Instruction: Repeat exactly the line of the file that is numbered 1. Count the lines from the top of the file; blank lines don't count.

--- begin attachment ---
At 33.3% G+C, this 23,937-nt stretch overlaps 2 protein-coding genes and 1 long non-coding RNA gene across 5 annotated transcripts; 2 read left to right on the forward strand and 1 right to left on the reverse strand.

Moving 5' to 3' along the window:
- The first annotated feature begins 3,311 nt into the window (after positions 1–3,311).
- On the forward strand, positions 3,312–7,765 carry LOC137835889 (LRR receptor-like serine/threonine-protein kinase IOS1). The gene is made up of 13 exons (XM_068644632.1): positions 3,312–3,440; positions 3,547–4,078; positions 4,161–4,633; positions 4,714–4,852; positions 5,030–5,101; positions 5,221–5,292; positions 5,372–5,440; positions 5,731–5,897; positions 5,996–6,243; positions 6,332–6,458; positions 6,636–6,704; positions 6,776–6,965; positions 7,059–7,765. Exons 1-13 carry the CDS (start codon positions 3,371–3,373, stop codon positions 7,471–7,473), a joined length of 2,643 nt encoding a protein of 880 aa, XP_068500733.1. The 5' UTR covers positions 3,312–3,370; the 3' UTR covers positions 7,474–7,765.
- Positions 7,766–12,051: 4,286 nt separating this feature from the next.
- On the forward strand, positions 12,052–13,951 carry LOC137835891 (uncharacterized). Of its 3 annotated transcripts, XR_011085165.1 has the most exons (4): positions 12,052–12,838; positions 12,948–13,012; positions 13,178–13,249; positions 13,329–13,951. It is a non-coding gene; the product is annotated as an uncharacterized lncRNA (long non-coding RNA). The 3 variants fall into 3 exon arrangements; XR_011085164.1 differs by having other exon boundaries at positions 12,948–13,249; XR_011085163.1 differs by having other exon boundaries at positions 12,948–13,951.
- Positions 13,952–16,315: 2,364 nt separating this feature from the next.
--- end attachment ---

At 33.3% G+C, this 23,937-nt stretch overlaps 2 protein-coding genes and 1 long non-coding RNA gene across 5 annotated transcripts; 2 read left to right on the forward strand and 1 right to left on the reverse strand.